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New Requirements for Storm Water Management

Building or renovating a home in Honolulu? You’ll need to add a Residential Storm Water Management Plan to your building permit application. As of August 18, 2020, the City and County of Honolulu officially enacted the 2012 International Building & Residential Codes, which require property owners to provide plans detailing how they intend to manage future influxes of storm water. 

The new requirements are intended to protect Honolulu’s water quality and the general health of the public. In the past, poor storm water management has polluted the general water supply and caused extensive damage to homes and other structures on the islands. Officially adopting these best management procedures is Honolulu’s attempt to proactively address water management issues for all future building projects.

Here’s the main things to consider as you and your construction team create your storm water plan:

  • The primary goal of all storm water management is to prevent runoff water from congregating and potentially flooding a home or adjacent properties. Reducing the amount of impervious surface on a property helps prevent this water build-up.
  • According to Section R107.5 and  R107.5.1 of the 2012 International Building Code, the amount of impervious surface found on a given property “shall not exceed 75 percent of the total zoning lot area for construction of a one-family or two-family detached dwelling or duplex.” These requirements apply to both new builds and renovations of existing structures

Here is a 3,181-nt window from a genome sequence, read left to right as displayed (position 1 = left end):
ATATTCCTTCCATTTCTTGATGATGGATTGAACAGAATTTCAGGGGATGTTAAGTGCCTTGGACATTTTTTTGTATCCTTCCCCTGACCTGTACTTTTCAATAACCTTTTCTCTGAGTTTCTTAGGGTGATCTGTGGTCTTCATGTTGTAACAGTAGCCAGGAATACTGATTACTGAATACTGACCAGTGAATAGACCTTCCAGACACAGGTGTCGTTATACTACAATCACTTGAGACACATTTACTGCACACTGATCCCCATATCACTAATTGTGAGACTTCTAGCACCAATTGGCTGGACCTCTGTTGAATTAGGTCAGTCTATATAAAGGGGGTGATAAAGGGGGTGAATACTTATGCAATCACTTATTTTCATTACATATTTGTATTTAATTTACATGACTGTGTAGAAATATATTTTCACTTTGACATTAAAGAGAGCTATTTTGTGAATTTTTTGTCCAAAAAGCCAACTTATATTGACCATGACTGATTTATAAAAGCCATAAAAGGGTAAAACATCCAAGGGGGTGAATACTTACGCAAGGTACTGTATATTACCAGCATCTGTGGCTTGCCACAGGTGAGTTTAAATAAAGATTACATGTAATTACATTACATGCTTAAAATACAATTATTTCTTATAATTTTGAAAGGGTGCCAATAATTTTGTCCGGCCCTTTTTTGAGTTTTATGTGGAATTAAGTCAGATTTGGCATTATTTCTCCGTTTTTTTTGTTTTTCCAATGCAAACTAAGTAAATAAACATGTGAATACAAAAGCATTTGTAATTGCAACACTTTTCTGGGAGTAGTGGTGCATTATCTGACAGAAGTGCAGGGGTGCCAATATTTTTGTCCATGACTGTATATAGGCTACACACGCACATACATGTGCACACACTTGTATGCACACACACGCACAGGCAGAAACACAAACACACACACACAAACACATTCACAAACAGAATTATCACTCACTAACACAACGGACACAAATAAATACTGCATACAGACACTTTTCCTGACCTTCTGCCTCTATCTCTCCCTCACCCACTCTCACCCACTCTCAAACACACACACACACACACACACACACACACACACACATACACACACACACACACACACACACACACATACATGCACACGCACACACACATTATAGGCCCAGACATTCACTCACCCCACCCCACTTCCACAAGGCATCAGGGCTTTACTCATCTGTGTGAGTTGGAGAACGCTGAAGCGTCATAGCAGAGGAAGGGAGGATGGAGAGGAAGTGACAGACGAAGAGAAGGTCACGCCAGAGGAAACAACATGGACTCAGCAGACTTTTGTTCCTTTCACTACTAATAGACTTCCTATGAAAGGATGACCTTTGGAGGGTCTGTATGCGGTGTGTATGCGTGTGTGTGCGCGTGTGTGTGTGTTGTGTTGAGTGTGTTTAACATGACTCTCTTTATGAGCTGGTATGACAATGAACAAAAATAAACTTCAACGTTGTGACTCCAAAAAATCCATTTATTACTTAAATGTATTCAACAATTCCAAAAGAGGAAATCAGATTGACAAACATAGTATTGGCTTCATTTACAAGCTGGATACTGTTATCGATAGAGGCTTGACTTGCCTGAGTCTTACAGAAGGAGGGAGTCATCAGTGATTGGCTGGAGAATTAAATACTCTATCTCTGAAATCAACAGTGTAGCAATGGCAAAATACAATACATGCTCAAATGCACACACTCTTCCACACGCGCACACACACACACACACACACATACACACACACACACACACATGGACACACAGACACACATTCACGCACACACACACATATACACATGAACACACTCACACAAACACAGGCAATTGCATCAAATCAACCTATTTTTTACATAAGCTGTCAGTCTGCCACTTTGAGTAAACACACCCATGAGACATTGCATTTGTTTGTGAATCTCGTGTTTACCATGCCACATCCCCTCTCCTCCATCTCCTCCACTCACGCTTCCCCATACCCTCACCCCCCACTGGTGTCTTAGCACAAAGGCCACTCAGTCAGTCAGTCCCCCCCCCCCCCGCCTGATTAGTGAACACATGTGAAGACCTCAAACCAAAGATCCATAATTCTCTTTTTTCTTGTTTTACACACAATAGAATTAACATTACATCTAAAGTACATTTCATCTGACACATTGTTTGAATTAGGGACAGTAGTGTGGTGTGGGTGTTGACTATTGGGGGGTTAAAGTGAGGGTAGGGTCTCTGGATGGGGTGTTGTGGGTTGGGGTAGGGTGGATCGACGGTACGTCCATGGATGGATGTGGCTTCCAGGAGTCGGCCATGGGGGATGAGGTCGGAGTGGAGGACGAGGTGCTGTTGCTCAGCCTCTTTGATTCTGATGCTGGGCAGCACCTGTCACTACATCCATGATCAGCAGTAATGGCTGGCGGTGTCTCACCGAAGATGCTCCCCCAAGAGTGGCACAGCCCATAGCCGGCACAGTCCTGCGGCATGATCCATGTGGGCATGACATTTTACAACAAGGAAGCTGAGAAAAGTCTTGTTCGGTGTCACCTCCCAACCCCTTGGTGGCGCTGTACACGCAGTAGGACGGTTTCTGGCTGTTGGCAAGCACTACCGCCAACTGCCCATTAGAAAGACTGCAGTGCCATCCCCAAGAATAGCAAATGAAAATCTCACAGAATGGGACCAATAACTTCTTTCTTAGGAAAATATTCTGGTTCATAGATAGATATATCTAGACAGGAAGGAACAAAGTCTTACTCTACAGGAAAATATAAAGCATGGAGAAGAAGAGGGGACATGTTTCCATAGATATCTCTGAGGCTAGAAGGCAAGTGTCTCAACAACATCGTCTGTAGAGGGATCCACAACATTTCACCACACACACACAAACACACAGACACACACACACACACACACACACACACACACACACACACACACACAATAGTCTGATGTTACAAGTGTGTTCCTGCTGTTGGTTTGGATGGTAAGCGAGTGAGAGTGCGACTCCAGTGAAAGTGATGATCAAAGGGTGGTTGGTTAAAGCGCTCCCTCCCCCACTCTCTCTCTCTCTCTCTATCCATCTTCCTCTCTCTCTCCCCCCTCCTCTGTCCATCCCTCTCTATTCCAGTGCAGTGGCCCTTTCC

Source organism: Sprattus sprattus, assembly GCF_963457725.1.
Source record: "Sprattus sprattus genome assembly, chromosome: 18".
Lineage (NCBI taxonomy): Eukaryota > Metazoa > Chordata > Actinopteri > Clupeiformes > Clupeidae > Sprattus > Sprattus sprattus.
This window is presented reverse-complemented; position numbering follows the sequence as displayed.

• Impervious surfaces include concrete, asphalt, and any other continuous watertight pavement or covering. Rooftops, walkways, patios, driveways, parking lots, and storage structures also constitute an impervious surface. 
  • Additionally, any additions or alterations to an existing property that increases the overall floor area of a structure are no longer considered  “Minor Developments.” An Erosion and Sediment Control Plan (ESCP) and accompanying $250 fee is now required. Multiple or two family detached homes on lots exceeding 10,000 square feet will each require their own ESCP and individual fee.
  • While the checklist provided by the City and County of Honolulu addresses all the individual requirements for storm water management, general best practices include the use of landscaping, irrigation, and draining systems designed to divert water away from the home quickly and efficiently. 
  • Property owners are also expected to address how they will manage the use of pesticides and other chemicals on their property in order to prevent excess contamination of the soil. Plans for reducing the overall percentage of  impervious surfaces and replacing them with porous ground cover are also required.

Building a home that’s both beautiful and environmentally responsible is a big undertaking. Make sure you have the best team possible when it comes to design, permitting, and construction. Contact us today and let us help you find the right  professionals for your new build or remodel. We’ll help you build a home that’s ready for anything— from taking the world of home design by storm to keeping the storm water at bay.